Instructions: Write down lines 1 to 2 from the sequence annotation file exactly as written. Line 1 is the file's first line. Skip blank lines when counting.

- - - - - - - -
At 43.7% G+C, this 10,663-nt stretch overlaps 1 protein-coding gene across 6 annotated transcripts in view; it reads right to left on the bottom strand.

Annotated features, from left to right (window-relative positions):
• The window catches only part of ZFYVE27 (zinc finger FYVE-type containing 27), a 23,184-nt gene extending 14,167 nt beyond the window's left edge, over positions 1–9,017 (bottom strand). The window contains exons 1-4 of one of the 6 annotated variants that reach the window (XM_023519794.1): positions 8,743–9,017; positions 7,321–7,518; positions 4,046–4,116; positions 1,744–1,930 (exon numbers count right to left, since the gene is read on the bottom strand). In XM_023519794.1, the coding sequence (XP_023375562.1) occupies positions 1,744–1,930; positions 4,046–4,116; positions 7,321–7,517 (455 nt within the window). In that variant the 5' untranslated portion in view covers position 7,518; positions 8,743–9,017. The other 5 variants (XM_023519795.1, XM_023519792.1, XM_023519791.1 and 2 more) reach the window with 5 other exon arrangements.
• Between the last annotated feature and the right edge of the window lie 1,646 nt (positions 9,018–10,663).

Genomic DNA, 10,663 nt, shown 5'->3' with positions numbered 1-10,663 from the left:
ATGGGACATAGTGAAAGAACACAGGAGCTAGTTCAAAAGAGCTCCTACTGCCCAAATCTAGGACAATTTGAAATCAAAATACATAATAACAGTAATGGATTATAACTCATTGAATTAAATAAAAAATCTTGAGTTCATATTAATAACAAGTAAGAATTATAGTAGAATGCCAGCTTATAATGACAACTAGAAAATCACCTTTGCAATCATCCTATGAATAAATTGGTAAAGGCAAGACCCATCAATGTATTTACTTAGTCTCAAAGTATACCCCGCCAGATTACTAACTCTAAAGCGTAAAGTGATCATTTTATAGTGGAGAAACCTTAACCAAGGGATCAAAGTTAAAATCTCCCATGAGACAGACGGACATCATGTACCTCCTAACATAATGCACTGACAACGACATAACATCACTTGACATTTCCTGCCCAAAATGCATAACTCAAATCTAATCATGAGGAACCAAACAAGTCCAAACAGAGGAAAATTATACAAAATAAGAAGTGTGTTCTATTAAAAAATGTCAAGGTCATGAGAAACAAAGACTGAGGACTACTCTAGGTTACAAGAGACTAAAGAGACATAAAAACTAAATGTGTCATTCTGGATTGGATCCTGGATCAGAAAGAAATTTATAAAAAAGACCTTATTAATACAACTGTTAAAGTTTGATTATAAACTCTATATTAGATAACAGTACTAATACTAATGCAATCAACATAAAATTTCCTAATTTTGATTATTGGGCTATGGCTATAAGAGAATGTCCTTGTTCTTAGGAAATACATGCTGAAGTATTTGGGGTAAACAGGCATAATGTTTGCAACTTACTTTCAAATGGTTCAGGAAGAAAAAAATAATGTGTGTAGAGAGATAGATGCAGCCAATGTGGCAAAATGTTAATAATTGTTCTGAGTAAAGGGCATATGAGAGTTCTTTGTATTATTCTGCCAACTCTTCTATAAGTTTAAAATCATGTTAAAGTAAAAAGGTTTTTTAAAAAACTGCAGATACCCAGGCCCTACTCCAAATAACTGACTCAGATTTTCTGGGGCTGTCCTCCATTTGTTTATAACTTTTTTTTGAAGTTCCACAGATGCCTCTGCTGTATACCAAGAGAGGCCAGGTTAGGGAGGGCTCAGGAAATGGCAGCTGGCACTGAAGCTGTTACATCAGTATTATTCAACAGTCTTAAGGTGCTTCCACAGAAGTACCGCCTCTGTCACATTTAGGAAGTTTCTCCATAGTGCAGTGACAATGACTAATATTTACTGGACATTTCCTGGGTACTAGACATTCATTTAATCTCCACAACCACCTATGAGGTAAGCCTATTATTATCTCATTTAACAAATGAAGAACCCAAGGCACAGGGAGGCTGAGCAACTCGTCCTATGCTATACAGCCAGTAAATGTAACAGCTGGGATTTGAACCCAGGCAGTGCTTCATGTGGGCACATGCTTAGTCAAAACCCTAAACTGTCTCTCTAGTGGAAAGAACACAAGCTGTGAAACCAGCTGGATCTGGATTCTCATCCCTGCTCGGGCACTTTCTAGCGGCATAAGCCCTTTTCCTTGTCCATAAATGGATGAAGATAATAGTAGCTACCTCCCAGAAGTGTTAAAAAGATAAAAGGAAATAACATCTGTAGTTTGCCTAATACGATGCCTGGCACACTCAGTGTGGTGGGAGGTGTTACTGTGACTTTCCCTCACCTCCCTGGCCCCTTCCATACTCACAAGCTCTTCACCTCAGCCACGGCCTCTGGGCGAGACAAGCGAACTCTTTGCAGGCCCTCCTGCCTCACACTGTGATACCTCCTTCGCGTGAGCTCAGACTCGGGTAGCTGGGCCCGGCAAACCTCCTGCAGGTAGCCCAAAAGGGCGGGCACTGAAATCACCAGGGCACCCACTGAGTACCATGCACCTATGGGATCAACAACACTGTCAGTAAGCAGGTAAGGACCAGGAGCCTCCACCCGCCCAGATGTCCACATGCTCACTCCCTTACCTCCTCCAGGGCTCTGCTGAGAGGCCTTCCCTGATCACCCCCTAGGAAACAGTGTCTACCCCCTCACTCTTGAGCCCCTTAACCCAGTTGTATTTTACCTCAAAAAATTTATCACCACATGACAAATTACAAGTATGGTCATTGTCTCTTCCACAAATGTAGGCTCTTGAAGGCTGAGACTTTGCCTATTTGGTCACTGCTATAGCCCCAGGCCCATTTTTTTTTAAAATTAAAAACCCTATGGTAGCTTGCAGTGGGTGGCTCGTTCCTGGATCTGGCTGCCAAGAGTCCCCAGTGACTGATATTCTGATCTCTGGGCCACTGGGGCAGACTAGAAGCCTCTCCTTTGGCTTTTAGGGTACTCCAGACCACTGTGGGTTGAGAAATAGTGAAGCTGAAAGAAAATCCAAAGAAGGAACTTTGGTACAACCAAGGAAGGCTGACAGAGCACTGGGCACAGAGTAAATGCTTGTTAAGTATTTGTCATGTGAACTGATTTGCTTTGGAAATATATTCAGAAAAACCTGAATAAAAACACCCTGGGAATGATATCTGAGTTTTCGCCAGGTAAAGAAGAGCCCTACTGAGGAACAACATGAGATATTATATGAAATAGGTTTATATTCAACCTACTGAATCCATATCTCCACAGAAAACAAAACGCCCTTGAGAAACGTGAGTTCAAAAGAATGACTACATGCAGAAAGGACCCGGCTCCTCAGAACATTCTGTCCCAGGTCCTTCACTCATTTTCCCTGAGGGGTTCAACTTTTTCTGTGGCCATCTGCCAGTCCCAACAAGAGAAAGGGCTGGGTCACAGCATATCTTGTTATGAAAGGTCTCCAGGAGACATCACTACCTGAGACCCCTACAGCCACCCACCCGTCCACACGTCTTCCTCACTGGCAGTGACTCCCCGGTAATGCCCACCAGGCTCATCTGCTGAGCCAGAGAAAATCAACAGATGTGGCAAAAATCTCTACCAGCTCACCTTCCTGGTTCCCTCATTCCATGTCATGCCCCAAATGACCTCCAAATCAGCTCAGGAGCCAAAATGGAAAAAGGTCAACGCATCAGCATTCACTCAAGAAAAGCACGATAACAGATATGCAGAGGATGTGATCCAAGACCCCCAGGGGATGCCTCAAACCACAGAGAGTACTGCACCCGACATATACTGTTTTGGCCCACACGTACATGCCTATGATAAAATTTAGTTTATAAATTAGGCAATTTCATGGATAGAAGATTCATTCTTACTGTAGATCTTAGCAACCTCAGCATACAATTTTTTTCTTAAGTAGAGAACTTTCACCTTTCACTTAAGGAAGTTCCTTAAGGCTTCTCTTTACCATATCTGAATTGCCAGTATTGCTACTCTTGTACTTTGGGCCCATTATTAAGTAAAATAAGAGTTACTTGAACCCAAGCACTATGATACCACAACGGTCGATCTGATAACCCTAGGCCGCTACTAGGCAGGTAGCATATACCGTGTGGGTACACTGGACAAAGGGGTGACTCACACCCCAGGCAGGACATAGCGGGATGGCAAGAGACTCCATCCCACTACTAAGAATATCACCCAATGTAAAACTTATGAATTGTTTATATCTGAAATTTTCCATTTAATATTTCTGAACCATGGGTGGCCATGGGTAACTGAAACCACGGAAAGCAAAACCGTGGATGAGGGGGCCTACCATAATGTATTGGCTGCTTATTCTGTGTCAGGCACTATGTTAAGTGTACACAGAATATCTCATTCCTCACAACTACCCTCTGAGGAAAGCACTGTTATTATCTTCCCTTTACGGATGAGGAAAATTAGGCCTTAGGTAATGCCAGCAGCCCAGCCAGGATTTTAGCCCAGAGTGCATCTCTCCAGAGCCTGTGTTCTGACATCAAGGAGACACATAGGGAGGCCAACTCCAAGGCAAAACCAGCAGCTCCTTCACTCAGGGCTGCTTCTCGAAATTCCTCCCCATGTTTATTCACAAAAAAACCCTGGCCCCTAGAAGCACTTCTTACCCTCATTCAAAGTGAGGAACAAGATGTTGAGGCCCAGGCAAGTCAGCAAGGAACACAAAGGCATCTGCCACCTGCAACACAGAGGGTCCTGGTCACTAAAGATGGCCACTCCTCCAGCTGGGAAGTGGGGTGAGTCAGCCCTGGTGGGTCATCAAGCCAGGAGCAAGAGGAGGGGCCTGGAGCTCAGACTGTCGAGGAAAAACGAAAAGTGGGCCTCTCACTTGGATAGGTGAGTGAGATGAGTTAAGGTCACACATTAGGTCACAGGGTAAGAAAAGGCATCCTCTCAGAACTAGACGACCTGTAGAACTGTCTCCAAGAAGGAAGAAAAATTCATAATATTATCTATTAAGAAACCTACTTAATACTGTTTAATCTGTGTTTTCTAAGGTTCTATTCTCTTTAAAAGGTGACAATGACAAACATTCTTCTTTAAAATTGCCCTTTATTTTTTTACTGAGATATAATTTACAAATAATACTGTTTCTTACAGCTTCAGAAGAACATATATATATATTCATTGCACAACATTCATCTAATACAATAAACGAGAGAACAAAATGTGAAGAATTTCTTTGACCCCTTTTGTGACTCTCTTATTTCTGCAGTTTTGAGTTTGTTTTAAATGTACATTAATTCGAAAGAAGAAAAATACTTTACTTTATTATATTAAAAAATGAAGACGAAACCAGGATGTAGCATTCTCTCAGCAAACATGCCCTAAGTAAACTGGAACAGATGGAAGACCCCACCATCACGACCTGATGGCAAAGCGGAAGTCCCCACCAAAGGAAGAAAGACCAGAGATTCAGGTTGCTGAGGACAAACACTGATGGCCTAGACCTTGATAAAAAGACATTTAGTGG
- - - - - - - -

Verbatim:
At 43.7% G+C, this 10,663-nt stretch overlaps 1 protein-coding gene across 6 annotated transcripts in view; it reads right to left on the bottom strand.

Annotated features, from left to right (window-relative positions):